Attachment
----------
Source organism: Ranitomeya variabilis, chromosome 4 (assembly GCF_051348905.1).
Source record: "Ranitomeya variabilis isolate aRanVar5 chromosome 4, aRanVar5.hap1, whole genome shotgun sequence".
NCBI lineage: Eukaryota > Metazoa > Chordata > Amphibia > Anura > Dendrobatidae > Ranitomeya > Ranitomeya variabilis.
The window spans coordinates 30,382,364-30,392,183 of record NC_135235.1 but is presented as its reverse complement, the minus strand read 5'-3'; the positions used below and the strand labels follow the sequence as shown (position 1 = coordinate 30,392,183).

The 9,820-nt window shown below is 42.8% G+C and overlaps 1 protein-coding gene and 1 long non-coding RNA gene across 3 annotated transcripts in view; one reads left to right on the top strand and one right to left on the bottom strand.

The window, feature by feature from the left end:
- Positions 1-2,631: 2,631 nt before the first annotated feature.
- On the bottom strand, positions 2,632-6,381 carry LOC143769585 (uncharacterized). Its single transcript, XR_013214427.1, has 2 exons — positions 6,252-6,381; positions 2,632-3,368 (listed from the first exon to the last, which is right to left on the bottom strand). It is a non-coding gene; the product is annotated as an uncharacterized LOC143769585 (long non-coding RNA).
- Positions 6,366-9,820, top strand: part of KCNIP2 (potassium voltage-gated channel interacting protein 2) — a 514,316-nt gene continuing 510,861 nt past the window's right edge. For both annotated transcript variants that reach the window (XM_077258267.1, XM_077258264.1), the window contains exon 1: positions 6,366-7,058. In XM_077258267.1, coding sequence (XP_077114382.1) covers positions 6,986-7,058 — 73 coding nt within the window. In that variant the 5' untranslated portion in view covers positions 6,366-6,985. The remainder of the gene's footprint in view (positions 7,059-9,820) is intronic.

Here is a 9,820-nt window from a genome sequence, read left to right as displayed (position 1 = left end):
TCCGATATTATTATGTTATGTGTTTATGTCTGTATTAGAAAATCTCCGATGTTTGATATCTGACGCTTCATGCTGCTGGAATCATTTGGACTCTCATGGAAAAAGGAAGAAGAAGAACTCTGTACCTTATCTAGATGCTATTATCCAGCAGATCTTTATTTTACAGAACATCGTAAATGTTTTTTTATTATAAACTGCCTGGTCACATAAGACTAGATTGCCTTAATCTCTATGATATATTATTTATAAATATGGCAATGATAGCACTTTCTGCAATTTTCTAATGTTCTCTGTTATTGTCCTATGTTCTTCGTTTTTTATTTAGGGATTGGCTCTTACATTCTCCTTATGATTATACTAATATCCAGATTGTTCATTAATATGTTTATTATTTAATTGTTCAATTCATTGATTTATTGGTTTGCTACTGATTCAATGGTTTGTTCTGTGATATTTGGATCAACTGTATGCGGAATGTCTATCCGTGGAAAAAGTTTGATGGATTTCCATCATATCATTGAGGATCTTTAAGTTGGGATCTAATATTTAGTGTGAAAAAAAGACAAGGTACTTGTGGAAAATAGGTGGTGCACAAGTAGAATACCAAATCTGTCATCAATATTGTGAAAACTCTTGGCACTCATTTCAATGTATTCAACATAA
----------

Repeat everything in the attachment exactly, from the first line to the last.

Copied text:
Source organism: Ranitomeya variabilis, chromosome 4 (assembly GCF_051348905.1).
Source record: "Ranitomeya variabilis isolate aRanVar5 chromosome 4, aRanVar5.hap1, whole genome shotgun sequence".
NCBI lineage: Eukaryota > Metazoa > Chordata > Amphibia > Anura > Dendrobatidae > Ranitomeya > Ranitomeya variabilis.
The window spans coordinates 30,382,364-30,392,183 of record NC_135235.1 but is presented as its reverse complement, the minus strand read 5'-3'; the positions used below and the strand labels follow the sequence as shown (position 1 = coordinate 30,392,183).

The 9,820-nt window shown below is 42.8% G+C and overlaps 1 protein-coding gene and 1 long non-coding RNA gene across 3 annotated transcripts in view; one reads left to right on the top strand and one right to left on the bottom strand.

The window, feature by feature from the left end:
- Positions 1-2,631: 2,631 nt before the first annotated feature.
- On the bottom strand, positions 2,632-6,381 carry LOC143769585 (uncharacterized). Its single transcript, XR_013214427.1, has 2 exons — positions 6,252-6,381; positions 2,632-3,368 (listed from the first exon to the last, which is right to left on the bottom strand). It is a non-coding gene; the product is annotated as an uncharacterized LOC143769585 (long non-coding RNA).
- Positions 6,366-9,820, top strand: part of KCNIP2 (potassium voltage-gated channel interacting protein 2) — a 514,316-nt gene continuing 510,861 nt past the window's right edge. For both annotated transcript variants that reach the window (XM_077258267.1, XM_077258264.1), the window contains exon 1: positions 6,366-7,058. In XM_077258267.1, coding sequence (XP_077114382.1) covers positions 6,986-7,058 — 73 coding nt within the window. In that variant the 5' untranslated portion in view covers positions 6,366-6,985. The remainder of the gene's footprint in view (positions 7,059-9,820) is intronic.

Here is a 9,820-nt window from a genome sequence, read left to right as displayed (position 1 = left end):
TCCGATATTATTATGTTATGTGTTTATGTCTGTATTAGAAAATCTCCGATGTTTGATATCTGACGCTTCATGCTGCTGGAATCATTTGGACTCTCATGGAAAAAGGAAGAAGAAGAACTCTGTACCTTATCTAGATGCTATTATCCAGCAGATCTTTATTTTACAGAACATCGTAAATGTTTTTTTATTATAAACTGCCTGGTCACATAAGACTAGATTGCCTTAATCTCTATGATATATTATTTATAAATATGGCAATGATAGCACTTTCTGCAATTTTCTAATGTTCTCTGTTATTGTCCTATGTTCTTCGTTTTTTATTTAGGGATTGGCTCTTACATTCTCCTTATGATTATACTAATATCCAGATTGTTCATTAATATGTTTATTATTTAATTGTTCAATTCATTGATTTATTGGTTTGCTACTGATTCAATGGTTTGTTCTGTGATATTTGGATCAACTGTATGCGGAATGTCTATCCGTGGAAAAAGTTTGATGGATTTCCATCATATCATTGAGGATCTTTAAGTTGGGATCTAATATTTAGTGTGAAAAAAAGACAAGGTACTTGTGGAAAATAGGTGGTGCACAAGTAGAATACCAAATCTGTCATCAATATTGTGAAAACTCTTGGCACTCATTTCAATGTATTCAACATAA